Census 2000 asks respondents in the workforce how many minutes it usually takes them to get from home to work. The reported travel time refers to a one-way trip on a typical work day during the reference week. This includes time spent waiting for public transportation, picking up passengers in carpools, and time spent in other activities related to getting to work.

Census 2000 asks respondents in the workforce about what time they leave home to go to work. The departure time refers to the time of day that the respondent usually left home to go to work during the reference week.

Census 2000 question on workplace location were asked of people who indicated that they worked at some time during the reference week. The place of work refers to the geographic location at which workers carried out their occupational activities during the reference week. The exact address (number and street name) of the place of work was asked, as well as the place (city, town, or post office).

More information on Census 2000 can be found on the Census 2000 website.


What does the Survey of Income and Program Participation (SIPP) ask about commuting?  back to top

The Survey of Income and Program Participation (SIPP) contains a Poverty/Work Related Expenses topical module that includes questions on commuting expenses associated with mode of transportation to work that are asked of all respondents who are at least 15 years old and who work or own a business.

In SIPP, respondents are asked to mark all modes of transportation that they use to get to work during a typical week, except travel for which the costs to the person are reimbursed. Since respondents may have more than one job, the reported means of transportation includes all modes used in up to three jobs.

The SIPP asks respondents who drove their own vehicles to work to report how many miles, in total, they usually drove to get to and from work. This includes the number of miles driven for all jobs worked during a typical week.

The SIPP questions on parking and tolls are asked only of those respondents who reported driving their own vehicle to work. Respondents are first asked if they have to pay out-of-pocket for any parking costs or tolls. Respondents who answer yes to this question are further asked to report the dollar amount spent per week on parking and tolls.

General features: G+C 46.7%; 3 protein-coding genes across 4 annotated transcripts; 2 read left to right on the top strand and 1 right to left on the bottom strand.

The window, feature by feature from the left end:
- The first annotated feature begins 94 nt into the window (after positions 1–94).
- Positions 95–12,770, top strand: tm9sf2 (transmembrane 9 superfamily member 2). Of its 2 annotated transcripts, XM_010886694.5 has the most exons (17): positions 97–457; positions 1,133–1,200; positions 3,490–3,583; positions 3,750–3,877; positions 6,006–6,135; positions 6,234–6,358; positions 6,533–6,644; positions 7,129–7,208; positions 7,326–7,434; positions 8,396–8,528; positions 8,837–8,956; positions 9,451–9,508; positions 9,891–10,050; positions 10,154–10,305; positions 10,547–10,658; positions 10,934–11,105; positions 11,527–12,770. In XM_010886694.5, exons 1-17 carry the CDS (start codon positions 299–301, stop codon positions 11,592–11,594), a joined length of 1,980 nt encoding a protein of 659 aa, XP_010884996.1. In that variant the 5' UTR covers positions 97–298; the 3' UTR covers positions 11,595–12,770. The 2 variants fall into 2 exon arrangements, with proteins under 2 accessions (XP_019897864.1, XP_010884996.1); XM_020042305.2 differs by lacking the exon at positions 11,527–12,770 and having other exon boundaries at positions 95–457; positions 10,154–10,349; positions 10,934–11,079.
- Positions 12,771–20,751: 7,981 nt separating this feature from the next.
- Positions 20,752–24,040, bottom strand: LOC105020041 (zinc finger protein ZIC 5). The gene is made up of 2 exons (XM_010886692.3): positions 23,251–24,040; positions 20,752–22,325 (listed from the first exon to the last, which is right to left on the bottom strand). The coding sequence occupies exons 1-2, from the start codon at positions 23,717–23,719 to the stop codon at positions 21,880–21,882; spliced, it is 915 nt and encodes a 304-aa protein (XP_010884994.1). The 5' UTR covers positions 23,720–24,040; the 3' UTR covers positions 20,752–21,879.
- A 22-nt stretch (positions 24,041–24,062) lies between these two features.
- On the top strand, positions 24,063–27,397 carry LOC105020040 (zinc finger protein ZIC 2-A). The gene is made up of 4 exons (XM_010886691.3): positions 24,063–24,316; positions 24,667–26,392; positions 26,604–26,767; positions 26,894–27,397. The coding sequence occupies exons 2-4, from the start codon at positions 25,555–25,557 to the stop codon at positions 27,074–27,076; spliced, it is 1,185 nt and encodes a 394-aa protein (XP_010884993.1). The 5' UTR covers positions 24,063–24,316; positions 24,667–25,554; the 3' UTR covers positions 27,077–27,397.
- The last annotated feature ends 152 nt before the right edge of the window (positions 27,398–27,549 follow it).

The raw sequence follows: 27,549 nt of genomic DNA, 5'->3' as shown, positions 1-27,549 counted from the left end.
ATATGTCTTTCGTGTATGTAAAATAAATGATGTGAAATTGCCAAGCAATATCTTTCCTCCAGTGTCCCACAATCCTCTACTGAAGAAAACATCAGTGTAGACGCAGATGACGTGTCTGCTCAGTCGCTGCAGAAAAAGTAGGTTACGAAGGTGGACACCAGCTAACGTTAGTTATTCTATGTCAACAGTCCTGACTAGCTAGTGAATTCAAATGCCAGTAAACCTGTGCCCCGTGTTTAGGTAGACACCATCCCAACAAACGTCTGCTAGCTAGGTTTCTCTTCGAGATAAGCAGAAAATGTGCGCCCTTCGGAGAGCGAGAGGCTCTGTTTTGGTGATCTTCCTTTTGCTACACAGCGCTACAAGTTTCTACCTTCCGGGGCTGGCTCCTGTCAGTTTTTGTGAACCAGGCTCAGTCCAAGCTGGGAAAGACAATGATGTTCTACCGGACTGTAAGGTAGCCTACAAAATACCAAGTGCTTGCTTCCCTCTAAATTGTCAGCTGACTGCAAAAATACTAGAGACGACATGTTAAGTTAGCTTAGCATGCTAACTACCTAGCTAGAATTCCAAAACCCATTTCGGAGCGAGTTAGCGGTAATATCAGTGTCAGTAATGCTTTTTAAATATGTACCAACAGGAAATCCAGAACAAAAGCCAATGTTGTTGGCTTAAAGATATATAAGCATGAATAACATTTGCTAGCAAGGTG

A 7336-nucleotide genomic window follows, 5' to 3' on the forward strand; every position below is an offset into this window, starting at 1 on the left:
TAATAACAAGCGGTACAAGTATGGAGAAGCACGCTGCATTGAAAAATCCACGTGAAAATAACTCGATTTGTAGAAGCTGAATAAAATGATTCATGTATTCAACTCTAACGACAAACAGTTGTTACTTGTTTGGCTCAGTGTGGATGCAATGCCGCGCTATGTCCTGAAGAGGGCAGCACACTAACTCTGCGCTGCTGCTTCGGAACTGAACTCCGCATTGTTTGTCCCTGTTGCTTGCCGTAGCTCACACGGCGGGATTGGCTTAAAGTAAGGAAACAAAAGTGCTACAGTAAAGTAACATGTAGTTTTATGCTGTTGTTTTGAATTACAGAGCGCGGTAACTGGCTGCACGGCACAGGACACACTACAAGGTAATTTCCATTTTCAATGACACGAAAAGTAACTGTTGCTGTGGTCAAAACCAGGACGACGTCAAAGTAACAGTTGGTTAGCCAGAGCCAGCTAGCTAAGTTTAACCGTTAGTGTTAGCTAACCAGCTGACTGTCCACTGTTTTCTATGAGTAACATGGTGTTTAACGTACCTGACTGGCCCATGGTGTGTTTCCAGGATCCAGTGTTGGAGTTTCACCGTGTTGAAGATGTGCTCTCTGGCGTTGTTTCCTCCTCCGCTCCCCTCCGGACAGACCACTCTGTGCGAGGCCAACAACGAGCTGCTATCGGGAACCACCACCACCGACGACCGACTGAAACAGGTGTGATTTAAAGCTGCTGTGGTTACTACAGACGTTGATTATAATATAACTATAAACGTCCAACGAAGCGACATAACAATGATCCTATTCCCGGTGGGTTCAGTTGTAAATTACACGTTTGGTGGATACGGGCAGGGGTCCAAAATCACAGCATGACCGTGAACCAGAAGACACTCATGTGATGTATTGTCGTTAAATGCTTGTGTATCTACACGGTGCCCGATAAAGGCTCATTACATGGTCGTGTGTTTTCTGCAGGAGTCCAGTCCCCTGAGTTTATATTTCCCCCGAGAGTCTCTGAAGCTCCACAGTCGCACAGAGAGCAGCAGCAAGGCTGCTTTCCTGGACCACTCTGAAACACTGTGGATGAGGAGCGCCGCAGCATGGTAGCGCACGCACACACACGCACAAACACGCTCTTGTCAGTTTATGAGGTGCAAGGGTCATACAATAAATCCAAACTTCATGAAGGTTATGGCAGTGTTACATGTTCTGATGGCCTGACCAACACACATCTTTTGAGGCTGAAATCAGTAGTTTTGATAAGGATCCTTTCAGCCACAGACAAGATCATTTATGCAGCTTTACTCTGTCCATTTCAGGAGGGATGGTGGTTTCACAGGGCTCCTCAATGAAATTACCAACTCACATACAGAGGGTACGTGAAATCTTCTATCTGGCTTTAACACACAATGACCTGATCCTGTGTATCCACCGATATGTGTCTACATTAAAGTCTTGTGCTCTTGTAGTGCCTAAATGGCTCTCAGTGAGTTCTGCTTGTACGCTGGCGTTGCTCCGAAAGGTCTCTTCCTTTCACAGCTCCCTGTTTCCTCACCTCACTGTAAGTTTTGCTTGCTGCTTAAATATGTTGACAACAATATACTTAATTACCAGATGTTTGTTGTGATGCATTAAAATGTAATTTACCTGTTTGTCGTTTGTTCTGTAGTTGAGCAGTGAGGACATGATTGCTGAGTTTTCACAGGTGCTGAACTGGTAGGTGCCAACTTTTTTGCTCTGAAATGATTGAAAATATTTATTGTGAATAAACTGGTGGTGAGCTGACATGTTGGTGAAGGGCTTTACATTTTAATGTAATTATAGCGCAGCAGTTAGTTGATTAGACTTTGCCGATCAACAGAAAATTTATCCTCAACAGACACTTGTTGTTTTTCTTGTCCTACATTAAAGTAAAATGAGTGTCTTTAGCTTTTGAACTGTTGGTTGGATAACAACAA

The SIPP question on total work commuting expenses is asked of all respondents who reported a mode of transportation to work. This includes the total amount spent on work commuting costs that are not reimbursed.

For more information on SIPP, please see the main SIPP website.


What does the American Housing Survey (AHS) ask about commuting?  back to top

The American Housing Survey AHS collects commuting information from household members who are 16 and over and have worked within a week of the interview. Eligible respondents are then asked whether they usually report to the same location to begin work each day and for their principal means of transportation – the transportation type used most often and for the longest distance. Respondents commuting in trucks, vans, or cars are asked whether they drive with others. Those who do are asked how many are included in their carpool.

The AHS asks eligible respondents how many minutes it usually takes to get to work from their usual point of departure. They are asked to include time spent relating to their commute, such as waiting for public transportation or picking up others in their carpool. However, they are asked to exclude extra time taken for meals, shopping, and taking children to school. Eligible respondents are additionally asked what time they usually leave from home on their way to work.

The AHS asks eligible respondents if they worked at home any time within the last week. Those who have are asked how many days and hours they spent working from home. All eligible respondents are also asked how many self-employed hours they spent working within a week of the interview.

All questions are asked within the context of the week prior to the date of interview. For example, if a respondent normally drives a car to work, but used a train the week before the interview, they would answer the questions using the train as the basis of their commute.

After 2009, commuting questions in the AHS became a rotating module and were no longer asked in each survey cycle. More information concerning the AHS can be found on the AHS website or by calling 1-888-518-7365.


Where can I find the most recent county to county commuting flow data?  back to top

The most recent county-to-county commuting flow data can be found on the CTPP 3-Year based on the 2006-2008 American Community Survey (ACS). To access this data, see the Census Transportation Planning Products  Link to a non-federal Web site website.


I have questions about CTPP. Who can I contact?  back to top

Questions regarding CTPP should be directed to Penelope Weinberger of AASHTO at (202) 624-3556 or pweinberger@aashto.org



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Source: U.S. Census Bureau | Commuting (Journey to Work) |  Last Revised: 2013-01-29T14:56:42.52-05:00